GRAND BLANC, MI – Magna E-Car Systems, a hybrid-electric and electric-vehicle parts and systems supplier, is unsurprisingly optimistic about the future of vehicle electrification.

“We are bullish,” says Gary Meyers, vice president and general manager. Meyers also serves as product-development chief of subsidiary Magna E-Car Components.

However, Magna E-Car has no plans to build its own alternatively propelled vehicle, Meyers says, despite having access to all the necessary tools.

Magna E-Car was formed in 2008 when the global parts-making giant Magna International purchased BluWave Systems to expand into the alternative-propulsion business, a personal project of Magna founder Frank Stronach.

The 78-year-old Stronach also has made no secret of his desire to bring an auto maker into his Canada-based automotive empire, making unsuccessful plays in recent years for both Chrysler and Adam Opel.

Magna unquestionably has the technical talent necessary to engineer its own EV. It already supplies the entire propulsion system to the electric Ford Focus launching this year and to another unnamed European OEM.

It also provides HEV and EV powertrain bits and pieces to other global makers, including inverters to Fisker Automotive for its Karma extended-range EV.

Perhaps more importantly, the supplier boasts the well-heeled treasury so many of the recently failed EV startups lacked, and its global footprint includes a successful vehicle assembly site, Magna Steyr in Austria, where it has built cars for Volkswagen, Mercedes-Benz and BMW, among others.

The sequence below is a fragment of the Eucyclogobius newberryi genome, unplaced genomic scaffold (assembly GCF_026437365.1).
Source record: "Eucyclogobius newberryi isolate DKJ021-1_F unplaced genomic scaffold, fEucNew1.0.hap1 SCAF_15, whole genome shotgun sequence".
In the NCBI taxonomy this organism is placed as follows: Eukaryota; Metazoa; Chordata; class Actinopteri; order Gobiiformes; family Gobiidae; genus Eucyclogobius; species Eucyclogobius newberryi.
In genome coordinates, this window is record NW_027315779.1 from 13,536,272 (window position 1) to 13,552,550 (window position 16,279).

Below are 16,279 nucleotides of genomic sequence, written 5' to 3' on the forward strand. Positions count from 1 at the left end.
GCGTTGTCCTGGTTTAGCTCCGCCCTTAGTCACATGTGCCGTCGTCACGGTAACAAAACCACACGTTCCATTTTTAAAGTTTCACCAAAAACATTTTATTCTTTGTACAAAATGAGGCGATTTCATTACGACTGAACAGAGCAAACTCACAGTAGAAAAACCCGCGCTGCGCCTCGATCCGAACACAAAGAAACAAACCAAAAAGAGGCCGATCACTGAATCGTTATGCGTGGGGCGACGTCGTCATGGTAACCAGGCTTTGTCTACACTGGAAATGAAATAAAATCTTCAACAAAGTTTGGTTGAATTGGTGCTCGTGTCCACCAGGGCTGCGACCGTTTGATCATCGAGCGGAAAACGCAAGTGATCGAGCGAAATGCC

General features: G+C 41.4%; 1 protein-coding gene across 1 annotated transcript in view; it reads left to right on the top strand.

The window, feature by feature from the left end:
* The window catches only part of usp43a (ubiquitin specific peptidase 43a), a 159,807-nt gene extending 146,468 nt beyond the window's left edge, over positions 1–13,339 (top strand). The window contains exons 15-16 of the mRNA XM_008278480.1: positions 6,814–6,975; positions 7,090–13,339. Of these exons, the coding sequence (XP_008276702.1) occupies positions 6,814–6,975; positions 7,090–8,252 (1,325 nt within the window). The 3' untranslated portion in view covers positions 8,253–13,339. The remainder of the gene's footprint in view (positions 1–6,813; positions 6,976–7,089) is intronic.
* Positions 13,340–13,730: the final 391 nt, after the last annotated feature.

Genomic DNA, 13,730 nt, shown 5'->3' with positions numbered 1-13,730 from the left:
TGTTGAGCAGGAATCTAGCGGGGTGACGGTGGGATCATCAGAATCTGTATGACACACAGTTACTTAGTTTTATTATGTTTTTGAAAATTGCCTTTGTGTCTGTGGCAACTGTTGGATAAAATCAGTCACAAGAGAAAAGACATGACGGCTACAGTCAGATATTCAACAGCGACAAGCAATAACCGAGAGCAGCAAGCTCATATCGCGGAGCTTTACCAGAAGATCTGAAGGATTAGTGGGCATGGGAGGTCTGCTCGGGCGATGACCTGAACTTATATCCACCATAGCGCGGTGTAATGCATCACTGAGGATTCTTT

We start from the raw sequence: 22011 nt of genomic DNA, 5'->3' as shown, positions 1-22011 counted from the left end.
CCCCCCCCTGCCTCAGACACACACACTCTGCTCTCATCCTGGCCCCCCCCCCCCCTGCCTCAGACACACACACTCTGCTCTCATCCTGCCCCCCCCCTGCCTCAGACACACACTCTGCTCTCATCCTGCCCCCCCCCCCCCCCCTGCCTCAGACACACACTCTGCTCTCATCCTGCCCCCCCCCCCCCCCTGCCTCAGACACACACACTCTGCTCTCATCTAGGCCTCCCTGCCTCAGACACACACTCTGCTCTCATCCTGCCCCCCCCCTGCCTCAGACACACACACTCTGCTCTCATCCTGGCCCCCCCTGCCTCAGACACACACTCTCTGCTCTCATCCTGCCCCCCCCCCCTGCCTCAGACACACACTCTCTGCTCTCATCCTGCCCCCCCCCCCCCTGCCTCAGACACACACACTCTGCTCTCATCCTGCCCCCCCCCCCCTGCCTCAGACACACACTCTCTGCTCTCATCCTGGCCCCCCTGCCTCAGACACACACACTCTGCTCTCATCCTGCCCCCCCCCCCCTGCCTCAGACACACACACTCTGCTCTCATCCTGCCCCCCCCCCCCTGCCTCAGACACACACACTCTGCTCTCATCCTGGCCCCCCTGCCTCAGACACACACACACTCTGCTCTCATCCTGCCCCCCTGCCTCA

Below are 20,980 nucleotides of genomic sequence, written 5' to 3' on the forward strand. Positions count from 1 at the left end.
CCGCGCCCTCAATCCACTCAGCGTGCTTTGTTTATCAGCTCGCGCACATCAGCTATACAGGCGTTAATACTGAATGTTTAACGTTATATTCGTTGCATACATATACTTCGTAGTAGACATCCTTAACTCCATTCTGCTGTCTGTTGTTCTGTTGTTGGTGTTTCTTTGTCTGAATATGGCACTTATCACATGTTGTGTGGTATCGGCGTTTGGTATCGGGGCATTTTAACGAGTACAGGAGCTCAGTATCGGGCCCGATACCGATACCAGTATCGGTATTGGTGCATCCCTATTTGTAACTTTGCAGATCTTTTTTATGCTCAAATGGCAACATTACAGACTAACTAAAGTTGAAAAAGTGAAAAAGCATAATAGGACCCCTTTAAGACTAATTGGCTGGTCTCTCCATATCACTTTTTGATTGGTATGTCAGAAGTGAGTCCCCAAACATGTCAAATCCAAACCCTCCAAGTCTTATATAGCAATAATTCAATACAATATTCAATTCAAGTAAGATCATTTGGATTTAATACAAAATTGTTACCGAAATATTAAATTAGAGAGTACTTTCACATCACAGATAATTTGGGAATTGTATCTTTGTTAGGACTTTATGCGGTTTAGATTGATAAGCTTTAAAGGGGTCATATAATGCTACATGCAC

Magna Steyr says it can engineer, validate and manufacture complete vehicles at a capacity of more than 200,000 units annually.

Meyers admits Magna E-Car and its parent company possess the muscle to make their own HEV or EV, but such a venture does not fit Stronach’s plans for the unit.

“Frank’s vision is to have in E-Car what he has in Magna International, and that is the capability to put together a complete solution for an OEM,” he tells WardsAuto during the opening of an E-Car manufacturing site here.

“To make an E-Car-branded vehicle is not his vision, but he does want that complete end-to-end capability within Magna E-Car, much like he has grown within the Magna International group of companies.”

Magna International CEO Don Walker told WardsAuto last year he was happy the supplier’s bid for 55% of Opel fell through. He said the deal would have put Magna International in competition with its OEM customers.

Magna International also made a play for Chrysler in 2007, when Daimler wanted to unload the Auburn Hills, MI, auto maker after it lost $1.6 billion in the previous year. Magna eventually lost out to the private-equity firm Cerberus.